“This is the key to time management – to see the value of every moment.”
-Menachem Mendel Schneerson
Often a top concern with educators, time is a precious commodity, one that we never feel we have quite enough of. Upon implementation of the flexible space model of the CoLab, one of my initial concerns was the limited time frame within which I meet certain classes. In my classes with younger students, I have only one to two sessions a week. Though I utilize multiple furniture formats in the classroom, students did not previously take part in moving the room into the positions necessary to begin class. I was too concerned with losing the precious few moments I have with my 4th and 5th graders. So, instead, I found myself moving furniture – often. The only class that I gave the responsibility to was my sixth grade group and even then, I preferred to use my prep time to ready the room.
When the group of CoLab educators at Hillel were tasked with creating a mini-experiment to generate data about how our classroom is working with the new model, I knew that I wanted to gather data on how long a CoLab takes to set up. My question for the experiment is, “Does age/grade level impact student ability to efficiently complete room set-up?”
It turns out that my fears of losing time were unfounded. After allowing students to take part in classroom set-up as I timed their work, I found out that, on average, students take less than two and a half minutes to set up the room in a way that benefits the lesson of the day! Another interesting bit of data that I learned is that older age groups do not necessarily complete the task more quickly. The fourth graders who set up their classroom took less than a minute on average to set up the room. In contrast, the fifth graders took an average of two minutes and one second to set up the room, while the sixth grade was slower, with an average of two minutes and seventeen seconds. As we move forward this year, I will continue to collect data on how quickly each group is able to turn the CoLab space into their own.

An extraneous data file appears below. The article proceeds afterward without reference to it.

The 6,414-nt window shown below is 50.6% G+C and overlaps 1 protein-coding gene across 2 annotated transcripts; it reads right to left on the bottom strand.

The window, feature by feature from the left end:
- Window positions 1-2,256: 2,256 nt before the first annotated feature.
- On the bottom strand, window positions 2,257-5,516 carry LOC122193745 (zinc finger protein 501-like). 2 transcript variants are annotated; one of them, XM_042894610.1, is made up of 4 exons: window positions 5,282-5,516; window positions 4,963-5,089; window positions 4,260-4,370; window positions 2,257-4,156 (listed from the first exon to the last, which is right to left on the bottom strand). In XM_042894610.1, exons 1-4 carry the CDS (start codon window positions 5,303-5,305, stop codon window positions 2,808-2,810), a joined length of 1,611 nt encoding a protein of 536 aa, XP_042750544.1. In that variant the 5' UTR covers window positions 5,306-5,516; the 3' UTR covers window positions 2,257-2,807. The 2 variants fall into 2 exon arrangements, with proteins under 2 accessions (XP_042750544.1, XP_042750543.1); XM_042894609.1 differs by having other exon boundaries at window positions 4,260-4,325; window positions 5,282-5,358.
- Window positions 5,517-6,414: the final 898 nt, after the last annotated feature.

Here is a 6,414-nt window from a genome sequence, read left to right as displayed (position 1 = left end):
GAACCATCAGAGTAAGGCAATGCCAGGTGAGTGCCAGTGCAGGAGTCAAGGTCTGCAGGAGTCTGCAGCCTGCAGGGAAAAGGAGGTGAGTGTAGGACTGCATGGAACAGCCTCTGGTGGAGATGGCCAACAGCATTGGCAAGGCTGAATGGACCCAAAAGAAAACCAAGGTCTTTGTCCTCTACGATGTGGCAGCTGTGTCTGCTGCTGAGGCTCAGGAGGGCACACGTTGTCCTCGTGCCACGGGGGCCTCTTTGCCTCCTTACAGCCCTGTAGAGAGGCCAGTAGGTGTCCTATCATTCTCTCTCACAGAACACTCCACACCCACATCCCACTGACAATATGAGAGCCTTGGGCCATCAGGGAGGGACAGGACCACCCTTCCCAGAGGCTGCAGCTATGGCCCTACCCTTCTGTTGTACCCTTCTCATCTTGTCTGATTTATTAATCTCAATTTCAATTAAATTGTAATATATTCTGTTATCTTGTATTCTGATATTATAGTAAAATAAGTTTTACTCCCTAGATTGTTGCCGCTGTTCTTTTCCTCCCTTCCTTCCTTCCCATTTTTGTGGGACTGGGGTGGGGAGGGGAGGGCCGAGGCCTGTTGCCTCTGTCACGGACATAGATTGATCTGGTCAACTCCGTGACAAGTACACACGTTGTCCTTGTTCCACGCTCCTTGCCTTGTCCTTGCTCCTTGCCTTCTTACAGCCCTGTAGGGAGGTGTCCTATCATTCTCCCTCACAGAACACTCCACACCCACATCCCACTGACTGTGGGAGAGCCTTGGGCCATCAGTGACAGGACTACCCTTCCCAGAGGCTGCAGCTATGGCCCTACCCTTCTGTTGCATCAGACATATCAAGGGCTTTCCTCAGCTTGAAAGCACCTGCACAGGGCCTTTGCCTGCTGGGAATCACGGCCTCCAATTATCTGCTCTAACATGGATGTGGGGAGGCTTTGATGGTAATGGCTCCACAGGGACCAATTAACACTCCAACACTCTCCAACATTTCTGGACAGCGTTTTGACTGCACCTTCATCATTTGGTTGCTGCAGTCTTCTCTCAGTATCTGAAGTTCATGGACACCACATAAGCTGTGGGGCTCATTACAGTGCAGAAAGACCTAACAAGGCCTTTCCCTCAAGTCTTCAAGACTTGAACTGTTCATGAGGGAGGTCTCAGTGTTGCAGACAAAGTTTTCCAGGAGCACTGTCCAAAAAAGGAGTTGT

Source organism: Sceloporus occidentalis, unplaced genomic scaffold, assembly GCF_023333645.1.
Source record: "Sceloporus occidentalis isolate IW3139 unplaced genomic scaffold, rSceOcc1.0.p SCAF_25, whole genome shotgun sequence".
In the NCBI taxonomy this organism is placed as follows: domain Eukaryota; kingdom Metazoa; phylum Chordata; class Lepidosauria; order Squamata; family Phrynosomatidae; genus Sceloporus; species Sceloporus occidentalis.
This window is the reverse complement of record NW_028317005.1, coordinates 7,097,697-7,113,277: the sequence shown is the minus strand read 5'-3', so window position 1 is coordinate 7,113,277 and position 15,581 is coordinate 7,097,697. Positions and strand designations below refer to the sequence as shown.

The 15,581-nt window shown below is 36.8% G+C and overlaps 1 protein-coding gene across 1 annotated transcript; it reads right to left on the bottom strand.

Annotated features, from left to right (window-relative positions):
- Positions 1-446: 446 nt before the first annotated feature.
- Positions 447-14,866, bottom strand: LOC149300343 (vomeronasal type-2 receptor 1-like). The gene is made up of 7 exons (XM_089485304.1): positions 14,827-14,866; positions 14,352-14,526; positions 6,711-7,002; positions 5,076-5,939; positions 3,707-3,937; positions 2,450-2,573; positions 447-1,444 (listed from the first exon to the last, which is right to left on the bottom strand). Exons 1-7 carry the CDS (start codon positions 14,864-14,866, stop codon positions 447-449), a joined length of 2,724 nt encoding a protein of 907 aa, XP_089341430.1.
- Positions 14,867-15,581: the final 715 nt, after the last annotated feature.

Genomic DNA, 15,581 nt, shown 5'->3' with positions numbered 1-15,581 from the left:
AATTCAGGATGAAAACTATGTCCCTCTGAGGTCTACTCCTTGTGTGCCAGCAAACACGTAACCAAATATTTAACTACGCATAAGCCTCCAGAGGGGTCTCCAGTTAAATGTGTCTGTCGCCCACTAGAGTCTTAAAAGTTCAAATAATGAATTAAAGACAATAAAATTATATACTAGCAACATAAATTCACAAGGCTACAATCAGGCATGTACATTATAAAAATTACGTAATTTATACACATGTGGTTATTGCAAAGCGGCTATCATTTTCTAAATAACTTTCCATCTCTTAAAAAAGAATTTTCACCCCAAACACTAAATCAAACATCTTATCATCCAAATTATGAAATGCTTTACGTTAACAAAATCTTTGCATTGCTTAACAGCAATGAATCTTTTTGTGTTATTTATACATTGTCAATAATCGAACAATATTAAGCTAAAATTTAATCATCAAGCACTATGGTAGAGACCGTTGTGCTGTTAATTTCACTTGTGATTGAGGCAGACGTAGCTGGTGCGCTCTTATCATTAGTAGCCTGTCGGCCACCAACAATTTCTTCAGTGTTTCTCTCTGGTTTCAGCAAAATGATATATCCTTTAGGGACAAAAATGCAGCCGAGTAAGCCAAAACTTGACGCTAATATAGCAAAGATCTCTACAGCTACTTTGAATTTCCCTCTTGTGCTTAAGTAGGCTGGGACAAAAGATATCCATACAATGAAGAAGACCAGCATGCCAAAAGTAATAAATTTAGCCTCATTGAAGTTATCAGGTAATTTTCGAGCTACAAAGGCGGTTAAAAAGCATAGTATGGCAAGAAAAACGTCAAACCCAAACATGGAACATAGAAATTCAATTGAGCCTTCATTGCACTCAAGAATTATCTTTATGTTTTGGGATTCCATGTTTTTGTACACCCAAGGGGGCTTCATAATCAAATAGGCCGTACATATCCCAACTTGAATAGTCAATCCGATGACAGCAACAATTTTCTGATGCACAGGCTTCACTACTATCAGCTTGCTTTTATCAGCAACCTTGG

From this point forward, I intend to also keep track of the data for each month to see if students are able to sustain their average class time for set-up or even improve them. I am finding that younger students are thrilled to know that they are on par with older students and that it spurs them on to become even more efficient in the way that they work together to move the furniture
As they work to set up the room, students are being primed for taking more ownership of their learning. They have a responsibility to create the environment we can best move forward in for the lesson of the day. Not only are they taking ownership, they are also communicating with each other to quickly put the room in order and work as a team to accomplish their goal. So, while it may seem that the two minutes are not directly related to the lesson, these crucial life skills are a part of the learning process as well. Students are moving away from passive learning styles into more active engagement with the learning process.
Students work together to reassemble the room to suit our needs.
Once the room is assembled, students can work without distractions in their small groups.